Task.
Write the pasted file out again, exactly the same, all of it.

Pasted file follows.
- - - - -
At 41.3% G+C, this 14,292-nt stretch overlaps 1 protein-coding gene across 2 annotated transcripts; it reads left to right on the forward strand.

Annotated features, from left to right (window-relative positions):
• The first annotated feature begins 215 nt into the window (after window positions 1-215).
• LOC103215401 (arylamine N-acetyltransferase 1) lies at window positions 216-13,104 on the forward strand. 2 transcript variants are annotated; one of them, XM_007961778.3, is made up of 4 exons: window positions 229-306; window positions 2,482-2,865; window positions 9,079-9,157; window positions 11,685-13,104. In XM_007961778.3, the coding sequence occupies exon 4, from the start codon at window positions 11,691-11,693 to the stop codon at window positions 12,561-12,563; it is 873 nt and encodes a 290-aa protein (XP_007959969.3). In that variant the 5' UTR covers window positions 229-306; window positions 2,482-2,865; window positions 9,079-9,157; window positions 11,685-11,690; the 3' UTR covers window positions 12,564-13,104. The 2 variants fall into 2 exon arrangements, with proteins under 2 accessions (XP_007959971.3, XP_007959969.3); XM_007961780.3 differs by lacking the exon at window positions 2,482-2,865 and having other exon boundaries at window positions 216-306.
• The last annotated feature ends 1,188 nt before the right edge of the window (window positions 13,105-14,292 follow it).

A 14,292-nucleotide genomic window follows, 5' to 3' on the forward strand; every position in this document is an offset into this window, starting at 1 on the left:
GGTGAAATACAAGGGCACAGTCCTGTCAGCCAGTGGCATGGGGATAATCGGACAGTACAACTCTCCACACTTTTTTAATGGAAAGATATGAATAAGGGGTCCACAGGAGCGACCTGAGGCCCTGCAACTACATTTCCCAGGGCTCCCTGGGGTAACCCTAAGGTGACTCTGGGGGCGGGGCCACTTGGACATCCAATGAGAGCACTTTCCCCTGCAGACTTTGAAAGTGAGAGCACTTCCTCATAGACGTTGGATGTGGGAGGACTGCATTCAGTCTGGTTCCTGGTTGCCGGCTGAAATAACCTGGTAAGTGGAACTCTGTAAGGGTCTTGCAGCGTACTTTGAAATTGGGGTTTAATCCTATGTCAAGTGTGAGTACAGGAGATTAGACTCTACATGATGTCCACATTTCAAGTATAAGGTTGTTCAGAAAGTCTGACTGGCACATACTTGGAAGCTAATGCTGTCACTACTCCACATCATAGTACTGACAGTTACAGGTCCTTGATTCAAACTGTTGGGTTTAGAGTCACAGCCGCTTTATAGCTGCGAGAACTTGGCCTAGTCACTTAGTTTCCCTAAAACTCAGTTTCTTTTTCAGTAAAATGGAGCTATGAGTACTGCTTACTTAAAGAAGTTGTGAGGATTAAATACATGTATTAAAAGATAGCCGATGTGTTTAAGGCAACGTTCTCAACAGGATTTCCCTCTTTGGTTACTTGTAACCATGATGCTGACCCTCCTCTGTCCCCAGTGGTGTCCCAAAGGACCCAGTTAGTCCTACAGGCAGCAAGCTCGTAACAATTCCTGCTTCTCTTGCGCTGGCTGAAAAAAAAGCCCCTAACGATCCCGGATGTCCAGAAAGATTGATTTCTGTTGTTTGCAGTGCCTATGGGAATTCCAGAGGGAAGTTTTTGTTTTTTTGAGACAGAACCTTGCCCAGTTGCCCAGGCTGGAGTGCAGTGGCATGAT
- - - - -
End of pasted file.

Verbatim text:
At 41.3% G+C, this 14,292-nt stretch overlaps 1 protein-coding gene across 2 annotated transcripts; it reads left to right on the forward strand.

Annotated features, from left to right (window-relative positions):
• The first annotated feature begins 215 nt into the window (after window positions 1-215).
• LOC103215401 (arylamine N-acetyltransferase 1) lies at window positions 216-13,104 on the forward strand. 2 transcript variants are annotated; one of them, XM_007961778.3, is made up of 4 exons: window positions 229-306; window positions 2,482-2,865; window positions 9,079-9,157; window positions 11,685-13,104. In XM_007961778.3, the coding sequence occupies exon 4, from the start codon at window positions 11,691-11,693 to the stop codon at window positions 12,561-12,563; it is 873 nt and encodes a 290-aa protein (XP_007959969.3). In that variant the 5' UTR covers window positions 229-306; window positions 2,482-2,865; window positions 9,079-9,157; window positions 11,685-11,690; the 3' UTR covers window positions 12,564-13,104. The 2 variants fall into 2 exon arrangements, with proteins under 2 accessions (XP_007959971.3, XP_007959969.3); XM_007961780.3 differs by lacking the exon at window positions 2,482-2,865 and having other exon boundaries at window positions 216-306.
• The last annotated feature ends 1,188 nt before the right edge of the window (window positions 13,105-14,292 follow it).

A 14,292-nucleotide genomic window follows, 5' to 3' on the forward strand; every position in this document is an offset into this window, starting at 1 on the left:
GGTGAAATACAAGGGCACAGTCCTGTCAGCCAGTGGCATGGGGATAATCGGACAGTACAACTCTCCACACTTTTTTAATGGAAAGATATGAATAAGGGGTCCACAGGAGCGACCTGAGGCCCTGCAACTACATTTCCCAGGGCTCCCTGGGGTAACCCTAAGGTGACTCTGGGGGCGGGGCCACTTGGACATCCAATGAGAGCACTTTCCCCTGCAGACTTTGAAAGTGAGAGCACTTCCTCATAGACGTTGGATGTGGGAGGACTGCATTCAGTCTGGTTCCTGGTTGCCGGCTGAAATAACCTGGTAAGTGGAACTCTGTAAGGGTCTTGCAGCGTACTTTGAAATTGGGGTTTAATCCTATGTCAAGTGTGAGTACAGGAGATTAGACTCTACATGATGTCCACATTTCAAGTATAAGGTTGTTCAGAAAGTCTGACTGGCACATACTTGGAAGCTAATGCTGTCACTACTCCACATCATAGTACTGACAGTTACAGGTCCTTGATTCAAACTGTTGGGTTTAGAGTCACAGCCGCTTTATAGCTGCGAGAACTTGGCCTAGTCACTTAGTTTCCCTAAAACTCAGTTTCTTTTTCAGTAAAATGGAGCTATGAGTACTGCTTACTTAAAGAAGTTGTGAGGATTAAATACATGTATTAAAAGATAGCCGATGTGTTTAAGGCAACGTTCTCAACAGGATTTCCCTCTTTGGTTACTTGTAACCATGATGCTGACCCTCCTCTGTCCCCAGTGGTGTCCCAAAGGACCCAGTTAGTCCTACAGGCAGCAAGCTCGTAACAATTCCTGCTTCTCTTGCGCTGGCTGAAAAAAAAGCCCCTAACGATCCCGGATGTCCAGAAAGATTGATTTCTGTTGTTTGCAGTGCCTATGGGAATTCCAGAGGGAAGTTTTTGTTTTTTTGAGACAGAACCTTGCCCAGTTGCCCAGGCTGGAGTGCAGTGGCATGAT